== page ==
No Italian city’s culinary offerings can be summed up in three dishes – believe me, I know this. But when travelers have only a limited amount of time to visit, it’s important to make sure the absolutely-can-not-miss dishes are at the tippy-top of your dining priority list.
This, therefore, is my attempt to guide you toward the quintessential dishes of Rome.
I am, obviously, leaving out a million amazing things to eat in the Italian capital. Roman pizza? It’s its own thing, separate from the Neapolitan variety, and it’s scrumptious. Porchetta? It’s one of the world’s best sandwich fillings. I’m leaving plenty of deliciousness out, but eating in Italy is like sightseeing in Italy – you can’t do it all in one trip.
With this list of three things you must try in Rome, at least you’ll be well on your way to having three memorable culinary moments during your stay in the Eternal City.
There’s a wonderful seasonality to Italian cuisine. The best food in Italy is made from what’s fresh and local. While you might be able to go to a generic supermarket in your hometown and find artichokes in the produce section all year, the annual appearance of fresh artichokes in an Italian market is treated like a special occasion.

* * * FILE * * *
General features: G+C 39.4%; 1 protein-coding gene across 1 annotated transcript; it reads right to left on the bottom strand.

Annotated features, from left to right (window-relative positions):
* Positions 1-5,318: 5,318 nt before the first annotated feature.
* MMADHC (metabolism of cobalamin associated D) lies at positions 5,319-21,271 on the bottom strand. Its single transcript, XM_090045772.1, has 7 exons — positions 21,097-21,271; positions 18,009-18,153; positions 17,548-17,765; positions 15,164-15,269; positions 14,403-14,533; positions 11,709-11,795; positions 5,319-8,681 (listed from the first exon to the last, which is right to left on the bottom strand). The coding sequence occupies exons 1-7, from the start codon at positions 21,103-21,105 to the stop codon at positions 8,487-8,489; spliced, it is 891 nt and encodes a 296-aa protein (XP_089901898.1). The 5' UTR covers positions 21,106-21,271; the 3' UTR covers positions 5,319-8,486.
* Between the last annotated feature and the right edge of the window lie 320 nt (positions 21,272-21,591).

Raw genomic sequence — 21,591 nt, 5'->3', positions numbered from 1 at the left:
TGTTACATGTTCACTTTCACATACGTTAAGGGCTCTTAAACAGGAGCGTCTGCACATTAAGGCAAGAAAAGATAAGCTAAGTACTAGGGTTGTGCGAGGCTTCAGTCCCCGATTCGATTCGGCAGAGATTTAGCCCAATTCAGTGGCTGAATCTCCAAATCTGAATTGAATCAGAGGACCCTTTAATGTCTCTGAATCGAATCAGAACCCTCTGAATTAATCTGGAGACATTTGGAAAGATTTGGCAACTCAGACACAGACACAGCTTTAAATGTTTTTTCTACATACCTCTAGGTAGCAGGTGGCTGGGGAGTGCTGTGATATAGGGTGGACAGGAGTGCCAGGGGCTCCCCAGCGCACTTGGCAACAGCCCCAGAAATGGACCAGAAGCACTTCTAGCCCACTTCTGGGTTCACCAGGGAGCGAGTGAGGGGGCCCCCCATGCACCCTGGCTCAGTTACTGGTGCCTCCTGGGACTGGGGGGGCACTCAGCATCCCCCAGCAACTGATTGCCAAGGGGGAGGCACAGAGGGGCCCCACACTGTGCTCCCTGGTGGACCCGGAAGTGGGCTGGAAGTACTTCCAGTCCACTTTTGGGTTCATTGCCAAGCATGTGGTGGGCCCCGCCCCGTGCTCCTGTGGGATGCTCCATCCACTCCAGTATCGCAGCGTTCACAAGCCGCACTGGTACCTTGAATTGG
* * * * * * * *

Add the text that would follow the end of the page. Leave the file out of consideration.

There are two preparations for artichokes in Rome, which fill the markets each spring. The two dishes are quite different, so it’s worth trying both.
Carciofi alla Romana, which means “Roman-style artichokes,” are braised in a mixture of water and wine. When they’re served (drizzled with really good olive oil), they are usually soft enough to eat bites with a knife and fork.
Carciofi alla giudea, which means “Jewish-style artichokes,” are first pounded so that the leaves sort of flatten in all directions, and then the whole thing is deep fried in olive oil. The finished product is akin to potato chips, only they’re artichoke leaves.
I have never been a fan of artichokes, but on my last trip to Rome it was spring and they were on every dinner menu. It seemed like it was time to finally try them. I was pleasantly surprised to find that Roman artichokes – both preparations – are nothing like the artichokes I remember refusing to eat when I was a kid. I loved both, though the carciofi alla giudea were my favorite.
What I’m trying to say is that even if you don’t think you like artichokes, you might want to give Roman carciofi a try anyway. You never know, right?
Added bonus: Walk through an outdoor Italian produce market in the morning to watch vendors cleaning artichokes. They work with dangerously sharp knives at an equally dangerous pace, artichoke bits littering the ground at their feet, and end up with a pile of perfectly-prepped artichokes ready for cooking.
One of the hallmarks of Italian cooking is the simplicity of preparation. Sometimes, however, a simple recipe can be deceptively so. Cacio e pepe is a perfect example of one of those dishes that seem easy on paper but are extremely tricky to get just right.